Have you ever picked up a DVD on the basis of the rave reviews emblazoned on the cover? I’ve done it many times, enticed by bold statements like “EXTRAORDINARY”, “THE BEST FILM OF THE YEAR”, “AN EXCEPTIONAL FILM”, only to discover that the critical assessments which drew you to the film in the first place bear no resemblance to the film you just watched. The fact is that many of these statements are taken so out of context in order to sell the film that they make the film out to be something that it isn’t. Take the single word “EXTRAORDINARY” for instance. Film distributors are so desperate to get you to part with your cash for a lacklustre production that they will use that single word instead of using it in the sentence that it was originally intended. The original reviewer may have written: “this film is EXTRAORDINARY in its dullness.”
See how it works.
It comes as a surprise, then, when you find a film that does exactly what it says on the tin and then some. Such is the case for Kim Jee Woon’s exceptional espionage thriller The Age of Shadows. “A BREATHTAKING PIECE OF FILMMAKING”, “MAGNIFICENT”, and “BREATHLESSLY EXCITING” are just three of the superlatives this film has garnered. And they are one hundred percent correct.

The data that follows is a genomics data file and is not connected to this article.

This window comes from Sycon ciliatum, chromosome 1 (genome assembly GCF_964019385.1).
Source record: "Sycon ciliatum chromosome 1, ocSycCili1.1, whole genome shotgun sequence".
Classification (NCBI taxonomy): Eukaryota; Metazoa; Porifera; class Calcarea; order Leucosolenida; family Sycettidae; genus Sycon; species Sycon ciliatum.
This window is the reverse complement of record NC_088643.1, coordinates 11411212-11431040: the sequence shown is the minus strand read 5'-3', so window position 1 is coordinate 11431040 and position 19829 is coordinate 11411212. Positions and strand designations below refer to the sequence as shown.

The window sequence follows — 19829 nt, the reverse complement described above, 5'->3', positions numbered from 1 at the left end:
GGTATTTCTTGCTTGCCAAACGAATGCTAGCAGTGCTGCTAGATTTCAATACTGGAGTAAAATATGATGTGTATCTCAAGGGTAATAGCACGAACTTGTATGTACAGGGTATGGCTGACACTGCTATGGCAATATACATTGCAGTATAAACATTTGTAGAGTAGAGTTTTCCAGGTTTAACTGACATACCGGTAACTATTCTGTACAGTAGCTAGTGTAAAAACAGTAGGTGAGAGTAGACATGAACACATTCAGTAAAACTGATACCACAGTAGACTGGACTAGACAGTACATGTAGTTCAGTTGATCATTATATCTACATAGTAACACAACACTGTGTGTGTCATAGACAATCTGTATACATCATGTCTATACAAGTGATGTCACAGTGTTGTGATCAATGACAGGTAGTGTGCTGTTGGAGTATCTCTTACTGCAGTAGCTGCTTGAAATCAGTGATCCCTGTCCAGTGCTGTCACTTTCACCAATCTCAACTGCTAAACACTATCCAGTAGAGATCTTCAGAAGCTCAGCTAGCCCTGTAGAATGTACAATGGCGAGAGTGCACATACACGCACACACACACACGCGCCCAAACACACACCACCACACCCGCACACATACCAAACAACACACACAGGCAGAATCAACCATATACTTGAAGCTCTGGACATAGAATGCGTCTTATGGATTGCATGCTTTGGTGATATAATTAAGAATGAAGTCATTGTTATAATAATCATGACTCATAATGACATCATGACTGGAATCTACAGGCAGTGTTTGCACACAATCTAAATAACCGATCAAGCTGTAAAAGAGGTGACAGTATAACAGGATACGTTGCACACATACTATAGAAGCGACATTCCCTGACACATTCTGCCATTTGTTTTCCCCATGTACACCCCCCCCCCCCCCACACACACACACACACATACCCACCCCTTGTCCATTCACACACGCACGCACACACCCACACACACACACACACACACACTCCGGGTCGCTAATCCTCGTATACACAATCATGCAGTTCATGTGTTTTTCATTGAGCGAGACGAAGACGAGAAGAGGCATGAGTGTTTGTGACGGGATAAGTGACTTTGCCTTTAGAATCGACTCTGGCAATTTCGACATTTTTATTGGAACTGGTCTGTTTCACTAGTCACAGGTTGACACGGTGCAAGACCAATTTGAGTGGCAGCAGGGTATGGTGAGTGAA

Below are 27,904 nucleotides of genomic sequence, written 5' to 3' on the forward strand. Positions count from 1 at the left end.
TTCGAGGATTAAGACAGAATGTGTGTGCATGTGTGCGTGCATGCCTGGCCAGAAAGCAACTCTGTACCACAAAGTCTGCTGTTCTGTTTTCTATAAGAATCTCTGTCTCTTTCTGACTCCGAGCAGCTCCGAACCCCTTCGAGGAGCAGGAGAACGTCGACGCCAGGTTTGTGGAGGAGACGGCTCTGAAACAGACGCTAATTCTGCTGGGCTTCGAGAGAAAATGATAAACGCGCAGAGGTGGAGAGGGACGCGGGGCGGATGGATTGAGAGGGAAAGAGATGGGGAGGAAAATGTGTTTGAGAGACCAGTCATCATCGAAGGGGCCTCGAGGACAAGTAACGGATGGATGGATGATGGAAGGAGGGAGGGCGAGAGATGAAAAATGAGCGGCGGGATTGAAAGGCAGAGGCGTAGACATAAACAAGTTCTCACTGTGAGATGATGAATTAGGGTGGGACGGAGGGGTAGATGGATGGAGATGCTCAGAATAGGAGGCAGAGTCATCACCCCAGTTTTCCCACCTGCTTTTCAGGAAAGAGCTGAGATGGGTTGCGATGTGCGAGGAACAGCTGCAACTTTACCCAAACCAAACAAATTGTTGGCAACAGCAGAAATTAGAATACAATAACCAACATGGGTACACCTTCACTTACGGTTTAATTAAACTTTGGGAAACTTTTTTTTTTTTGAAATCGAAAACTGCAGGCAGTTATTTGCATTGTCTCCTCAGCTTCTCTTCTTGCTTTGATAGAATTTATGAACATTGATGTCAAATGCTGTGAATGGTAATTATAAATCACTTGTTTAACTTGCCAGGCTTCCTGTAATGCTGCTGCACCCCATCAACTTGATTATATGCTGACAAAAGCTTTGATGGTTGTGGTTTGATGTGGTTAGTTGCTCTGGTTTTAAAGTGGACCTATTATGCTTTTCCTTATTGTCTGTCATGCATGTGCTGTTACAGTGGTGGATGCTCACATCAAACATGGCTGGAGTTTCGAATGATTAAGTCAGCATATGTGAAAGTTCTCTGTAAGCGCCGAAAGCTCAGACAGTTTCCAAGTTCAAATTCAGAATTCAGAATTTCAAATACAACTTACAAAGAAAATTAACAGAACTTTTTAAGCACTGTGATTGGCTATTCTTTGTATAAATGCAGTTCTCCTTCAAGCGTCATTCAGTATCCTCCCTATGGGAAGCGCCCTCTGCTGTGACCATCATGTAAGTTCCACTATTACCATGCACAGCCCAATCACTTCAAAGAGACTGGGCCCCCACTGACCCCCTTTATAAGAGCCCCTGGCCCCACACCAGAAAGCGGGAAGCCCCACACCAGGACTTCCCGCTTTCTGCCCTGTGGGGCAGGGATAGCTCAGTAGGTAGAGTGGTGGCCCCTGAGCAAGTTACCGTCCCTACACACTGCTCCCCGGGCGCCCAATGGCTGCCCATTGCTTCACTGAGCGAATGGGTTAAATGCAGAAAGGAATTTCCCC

OK, before I go on, I need to point out that this is a this is a SOUTH KOREAN film and comes with ENGLISH SUBTITLES, so those of you who have difficulty reading words and watching images at the same time should probably read no further and you may want to wait for the inevitable washed-out, watered down American remake. Spike Lee remade Chanwook Park’s excellent Oldboy and it didn’t work and in the near future we’re going to be subjected to Adam Wingard’s remake of Kim Jee Woon’s I Saw The Devil.
All over East Asia they are producing movies that are far superior to anything the Hollywood money machine can churn out and at a fraction of the cost. City of Life and Death from China, made in black-and-white, about the Japanese invasion of Nanking makes Schindler’s List look like a children’s film. 13 Assassins from Japan is a thrilling take on Akira Kurosawa’s Seven Samurai that ends with a bravura 45 minute bloodbath. The Raid from Indonesia is more exciting than all the Die Hard films put together and its sequel, The Raid II, made on a budget of $4 million but looking like it was made for $200 million, has a car chase that’s even better than the one in Ronin. Ong-Bak from Thailand has some of the most spectacular stunts you’ll ever see, all done without CGI, wires and stuntmen. The Host from Korea was what both American versions of Godzilla should have been like. Kung Fu Hustle from Hong Kong is simply one of the freshest, most frenetic and funniest films ever made and I Saw The Devil is possibly the most disturbingly original serial killer movie ever made.